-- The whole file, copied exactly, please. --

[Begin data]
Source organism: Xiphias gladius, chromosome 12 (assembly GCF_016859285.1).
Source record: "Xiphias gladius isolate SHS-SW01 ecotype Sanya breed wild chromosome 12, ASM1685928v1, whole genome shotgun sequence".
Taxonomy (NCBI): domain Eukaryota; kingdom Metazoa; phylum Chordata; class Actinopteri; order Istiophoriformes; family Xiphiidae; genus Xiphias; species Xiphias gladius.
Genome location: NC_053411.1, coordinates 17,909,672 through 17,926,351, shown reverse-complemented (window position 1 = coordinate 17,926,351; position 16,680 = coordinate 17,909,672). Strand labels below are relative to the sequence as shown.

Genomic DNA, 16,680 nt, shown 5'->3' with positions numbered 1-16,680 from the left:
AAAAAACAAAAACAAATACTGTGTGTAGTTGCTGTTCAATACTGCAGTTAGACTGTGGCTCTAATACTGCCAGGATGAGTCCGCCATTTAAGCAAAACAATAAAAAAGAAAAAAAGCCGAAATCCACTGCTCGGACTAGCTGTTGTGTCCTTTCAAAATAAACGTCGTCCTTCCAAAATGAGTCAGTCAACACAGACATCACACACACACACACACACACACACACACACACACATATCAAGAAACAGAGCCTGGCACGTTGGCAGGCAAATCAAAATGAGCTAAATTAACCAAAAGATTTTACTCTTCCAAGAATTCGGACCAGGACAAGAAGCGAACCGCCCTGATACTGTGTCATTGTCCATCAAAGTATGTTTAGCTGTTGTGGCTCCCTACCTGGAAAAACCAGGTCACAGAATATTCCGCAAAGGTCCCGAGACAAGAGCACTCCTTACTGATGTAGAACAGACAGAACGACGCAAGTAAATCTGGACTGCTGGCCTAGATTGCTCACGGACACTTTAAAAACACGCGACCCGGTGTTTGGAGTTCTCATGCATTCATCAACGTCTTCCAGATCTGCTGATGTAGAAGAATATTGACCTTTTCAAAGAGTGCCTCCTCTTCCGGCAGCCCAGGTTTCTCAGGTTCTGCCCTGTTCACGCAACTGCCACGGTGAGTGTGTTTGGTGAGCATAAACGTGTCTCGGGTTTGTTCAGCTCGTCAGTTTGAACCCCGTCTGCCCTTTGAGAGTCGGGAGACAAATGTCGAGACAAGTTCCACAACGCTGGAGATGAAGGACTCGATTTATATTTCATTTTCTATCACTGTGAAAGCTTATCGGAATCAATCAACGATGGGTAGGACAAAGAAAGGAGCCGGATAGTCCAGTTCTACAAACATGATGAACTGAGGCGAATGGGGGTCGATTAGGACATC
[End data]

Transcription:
Source organism: Xiphias gladius, chromosome 12 (assembly GCF_016859285.1).
Source record: "Xiphias gladius isolate SHS-SW01 ecotype Sanya breed wild chromosome 12, ASM1685928v1, whole genome shotgun sequence".
Taxonomy (NCBI): domain Eukaryota; kingdom Metazoa; phylum Chordata; class Actinopteri; order Istiophoriformes; family Xiphiidae; genus Xiphias; species Xiphias gladius.
Genome location: NC_053411.1, coordinates 17,909,672 through 17,926,351, shown reverse-complemented (window position 1 = coordinate 17,926,351; position 16,680 = coordinate 17,909,672). Strand labels below are relative to the sequence as shown.

Genomic DNA, 16,680 nt, shown 5'->3' with positions numbered 1-16,680 from the left:
AAAAAACAAAAACAAATACTGTGTGTAGTTGCTGTTCAATACTGCAGTTAGACTGTGGCTCTAATACTGCCAGGATGAGTCCGCCATTTAAGCAAAACAATAAAAAAGAAAAAAAGCCGAAATCCACTGCTCGGACTAGCTGTTGTGTCCTTTCAAAATAAACGTCGTCCTTCCAAAATGAGTCAGTCAACACAGACATCACACACACACACACACACACACACACACACACACATATCAAGAAACAGAGCCTGGCACGTTGGCAGGCAAATCAAAATGAGCTAAATTAACCAAAAGATTTTACTCTTCCAAGAATTCGGACCAGGACAAGAAGCGAACCGCCCTGATACTGTGTCATTGTCCATCAAAGTATGTTTAGCTGTTGTGGCTCCCTACCTGGAAAAACCAGGTCACAGAATATTCCGCAAAGGTCCCGAGACAAGAGCACTCCTTACTGATGTAGAACAGACAGAACGACGCAAGTAAATCTGGACTGCTGGCCTAGATTGCTCACGGACACTTTAAAAACACGCGACCCGGTGTTTGGAGTTCTCATGCATTCATCAACGTCTTCCAGATCTGCTGATGTAGAAGAATATTGACCTTTTCAAAGAGTGCCTCCTCTTCCGGCAGCCCAGGTTTCTCAGGTTCTGCCCTGTTCACGCAACTGCCACGGTGAGTGTGTTTGGTGAGCATAAACGTGTCTCGGGTTTGTTCAGCTCGTCAGTTTGAACCCCGTCTGCCCTTTGAGAGTCGGGAGACAAATGTCGAGACAAGTTCCACAACGCTGGAGATGAAGGACTCGATTTATATTTCATTTTCTATCACTGTGAAAGCTTATCGGAATCAATCAACGATGGGTAGGACAAAGAAAGGAGCCGGATAGTCCAGTTCTACAAACATGATGAACTGAGGCGAATGGGGGTCGATTAGGACATC